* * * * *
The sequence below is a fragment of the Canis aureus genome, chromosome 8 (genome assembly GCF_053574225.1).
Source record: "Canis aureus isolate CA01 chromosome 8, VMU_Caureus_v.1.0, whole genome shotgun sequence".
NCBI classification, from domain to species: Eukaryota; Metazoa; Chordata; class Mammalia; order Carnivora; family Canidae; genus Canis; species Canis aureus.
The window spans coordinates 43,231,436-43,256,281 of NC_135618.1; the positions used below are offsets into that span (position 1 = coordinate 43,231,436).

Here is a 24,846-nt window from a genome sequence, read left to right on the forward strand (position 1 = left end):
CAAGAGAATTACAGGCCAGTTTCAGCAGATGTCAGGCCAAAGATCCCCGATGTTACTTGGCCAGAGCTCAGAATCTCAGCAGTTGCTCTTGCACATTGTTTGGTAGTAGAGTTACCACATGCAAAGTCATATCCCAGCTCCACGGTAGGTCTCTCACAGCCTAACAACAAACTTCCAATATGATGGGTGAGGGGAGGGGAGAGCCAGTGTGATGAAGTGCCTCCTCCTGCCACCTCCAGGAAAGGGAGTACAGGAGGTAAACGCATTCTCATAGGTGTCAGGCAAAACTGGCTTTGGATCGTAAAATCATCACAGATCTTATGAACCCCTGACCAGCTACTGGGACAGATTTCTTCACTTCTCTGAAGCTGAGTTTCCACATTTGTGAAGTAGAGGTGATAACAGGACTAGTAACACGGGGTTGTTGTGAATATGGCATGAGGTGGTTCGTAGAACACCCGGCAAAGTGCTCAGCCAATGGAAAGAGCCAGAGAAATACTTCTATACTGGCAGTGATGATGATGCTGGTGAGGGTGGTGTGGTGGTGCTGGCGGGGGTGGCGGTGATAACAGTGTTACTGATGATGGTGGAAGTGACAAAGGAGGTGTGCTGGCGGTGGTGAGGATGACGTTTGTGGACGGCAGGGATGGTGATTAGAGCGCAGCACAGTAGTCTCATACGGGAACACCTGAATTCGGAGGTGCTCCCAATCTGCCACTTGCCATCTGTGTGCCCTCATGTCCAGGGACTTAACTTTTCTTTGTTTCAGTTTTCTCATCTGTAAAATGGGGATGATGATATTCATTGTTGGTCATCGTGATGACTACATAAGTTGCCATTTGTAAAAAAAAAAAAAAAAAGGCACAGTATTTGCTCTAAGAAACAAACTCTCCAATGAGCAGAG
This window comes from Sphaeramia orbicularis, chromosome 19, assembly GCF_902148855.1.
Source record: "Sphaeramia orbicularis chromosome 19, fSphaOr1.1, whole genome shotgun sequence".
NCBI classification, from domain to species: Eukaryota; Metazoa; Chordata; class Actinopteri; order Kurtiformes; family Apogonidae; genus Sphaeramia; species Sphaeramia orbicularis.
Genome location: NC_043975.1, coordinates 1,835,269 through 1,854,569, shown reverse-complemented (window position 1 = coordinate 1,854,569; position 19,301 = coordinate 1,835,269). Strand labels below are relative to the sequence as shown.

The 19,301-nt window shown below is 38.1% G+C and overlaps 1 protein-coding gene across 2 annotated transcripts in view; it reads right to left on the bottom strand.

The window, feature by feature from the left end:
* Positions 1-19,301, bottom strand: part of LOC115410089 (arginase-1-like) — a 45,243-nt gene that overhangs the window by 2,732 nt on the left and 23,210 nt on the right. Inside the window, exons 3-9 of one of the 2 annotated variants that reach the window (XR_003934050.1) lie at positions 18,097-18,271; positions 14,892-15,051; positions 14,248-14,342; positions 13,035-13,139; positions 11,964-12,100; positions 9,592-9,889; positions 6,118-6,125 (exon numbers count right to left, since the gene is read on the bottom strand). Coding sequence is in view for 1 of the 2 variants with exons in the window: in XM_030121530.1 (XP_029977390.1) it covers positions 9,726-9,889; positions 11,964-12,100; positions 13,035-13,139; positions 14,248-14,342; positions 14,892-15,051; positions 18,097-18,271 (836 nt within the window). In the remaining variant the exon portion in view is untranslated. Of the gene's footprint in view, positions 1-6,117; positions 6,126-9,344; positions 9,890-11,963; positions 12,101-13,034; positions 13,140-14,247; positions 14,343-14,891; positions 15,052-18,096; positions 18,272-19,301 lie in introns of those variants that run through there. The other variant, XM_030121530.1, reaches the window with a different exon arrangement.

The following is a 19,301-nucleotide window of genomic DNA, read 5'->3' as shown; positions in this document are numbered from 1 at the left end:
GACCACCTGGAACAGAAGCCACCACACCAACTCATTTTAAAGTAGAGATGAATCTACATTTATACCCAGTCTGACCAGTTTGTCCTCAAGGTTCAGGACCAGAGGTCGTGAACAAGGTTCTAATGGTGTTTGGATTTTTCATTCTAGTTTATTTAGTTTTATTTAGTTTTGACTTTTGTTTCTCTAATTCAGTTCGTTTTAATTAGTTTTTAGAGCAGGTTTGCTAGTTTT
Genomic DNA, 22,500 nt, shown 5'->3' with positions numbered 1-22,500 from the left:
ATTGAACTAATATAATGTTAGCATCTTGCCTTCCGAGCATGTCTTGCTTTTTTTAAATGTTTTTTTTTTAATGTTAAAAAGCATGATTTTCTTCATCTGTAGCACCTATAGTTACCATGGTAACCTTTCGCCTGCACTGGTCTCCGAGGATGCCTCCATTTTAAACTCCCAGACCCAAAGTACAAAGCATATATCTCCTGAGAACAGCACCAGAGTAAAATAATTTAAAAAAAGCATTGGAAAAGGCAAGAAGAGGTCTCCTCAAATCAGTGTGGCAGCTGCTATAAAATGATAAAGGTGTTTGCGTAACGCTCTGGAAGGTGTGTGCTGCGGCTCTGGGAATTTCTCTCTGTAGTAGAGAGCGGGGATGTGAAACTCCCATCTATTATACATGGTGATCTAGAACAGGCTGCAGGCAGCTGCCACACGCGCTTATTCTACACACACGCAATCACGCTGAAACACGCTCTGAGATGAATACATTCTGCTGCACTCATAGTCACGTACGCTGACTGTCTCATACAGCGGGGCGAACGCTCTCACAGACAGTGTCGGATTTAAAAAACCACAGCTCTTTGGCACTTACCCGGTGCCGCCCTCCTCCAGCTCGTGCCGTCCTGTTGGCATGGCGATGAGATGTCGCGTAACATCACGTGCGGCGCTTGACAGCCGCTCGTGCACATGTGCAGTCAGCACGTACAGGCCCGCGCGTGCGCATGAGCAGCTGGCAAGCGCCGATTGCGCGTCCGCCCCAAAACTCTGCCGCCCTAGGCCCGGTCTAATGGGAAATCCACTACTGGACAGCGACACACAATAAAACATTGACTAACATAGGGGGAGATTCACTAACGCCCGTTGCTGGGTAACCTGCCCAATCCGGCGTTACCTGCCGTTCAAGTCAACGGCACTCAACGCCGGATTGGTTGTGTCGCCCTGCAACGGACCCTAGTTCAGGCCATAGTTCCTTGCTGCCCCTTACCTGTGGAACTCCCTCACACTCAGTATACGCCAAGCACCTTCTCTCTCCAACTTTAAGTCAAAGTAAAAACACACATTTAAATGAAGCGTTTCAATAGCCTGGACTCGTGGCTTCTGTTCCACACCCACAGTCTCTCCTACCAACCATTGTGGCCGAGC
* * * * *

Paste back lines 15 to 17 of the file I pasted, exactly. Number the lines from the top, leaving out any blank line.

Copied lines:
GACCACCTGGAACAGAAGCCACCACACCAACTCATTTTAAAGTAGAGATGAATCTACATTTATACCCAGTCTGACCAGTTTGTCCTCAAGGTTCAGGACCAGAGGTCGTGAACAAGGTTCTAATGGTGTTTGGATTTTTCATTCTAGTTTATTTAGTTTTATTTAGTTTTGACTTTTGTTTCTCTAATTCAGTTCGTTTTAATTAGTTTTTAGAGCAGGTTTGCTAGTTTT
Genomic DNA, 22,500 nt, shown 5'->3' with positions numbered 1-22,500 from the left:
ATTGAACTAATATAATGTTAGCATCTTGCCTTCCGAGCATGTCTTGCTTTTTTTAAATGTTTTTTTTTTAATGTTAAAAAGCATGATTTTCTTCATCTGTAGCACCTATAGTTACCATGGTAACCTTTCGCCTGCACTGGTCTCCGAGGATGCCTCCATTTTAAACTCCCAGACCCAAAGTACAAAGCATATATCTCCTGAGAACAGCACCAGAGTAAAATAATTTAAAAAAAGCATTGGAAAAGGCAAGAAGAGGTCTCCTCAAATCAGTGTGGCAGCTGCTATAAAATGATAAAGGTGTTTGCGTAACGCTCTGGAAGGTGTGTGCTGCGGCTCTGGGAATTTCTCTCTGTAGTAGAGAGCGGGGATGTGAAACTCCCATCTATTATACATGGTGATCTAGAACAGGCTGCAGGCAGCTGCCACACGCGCTTATTCTACACACACGCAATCACGCTGAAACACGCTCTGAGATGAATACATTCTGCTGCACTCATAGTCACGTACGCTGACTGTCTCATACAGCGGGGCGAACGCTCTCACAGACAGTGTCGGATTTAAAAAACCACAGCTCTTTGGCACTTACCCGGTGCCGCCCTCCTCCAGCTCGTGCCGTCCTGTTGGCATGGCGATGAGATGTCGCGTAACATCACGTGCGGCGCTTGACAGCCGCTCGTGCACATGTGCAGTCAGCACGTACAGGCCCGCGCGTGCGCATGAGCAGCTGGCAAGCGCCGATTGCGCGTCCGCCCCAAAACTCTGCCGCCCTAGGCCCGGTCTAATGGGAAATCCACTACTGGACAGCGACACACAATAAAACATTGACTAACATAGGGGGAGATTCACTAACGCCCGTTGCTGGGTAACCTGCCCAATCCGGCGTTACCTGCCGTTCAAGTCAACGGCACTCAACGCCGGATTGGTTGTGTCGCCCTGCAACGGACCCTAGTTCAGGCCATAGTTCCTTGCTGCCCCTTACCTGTGGAACTCCCTCACACTCAGTATACGCCAAGCACCTTCTCTCTCCAACTTTAAGTCAAAGTAAAAACACACATTTAAATGAAGCGTTTCAATAGCCTGGACTCGTGGCTTCTGTTCCACACCCACAGTCTCTCCTACCAACCATTGTGGCCGAGC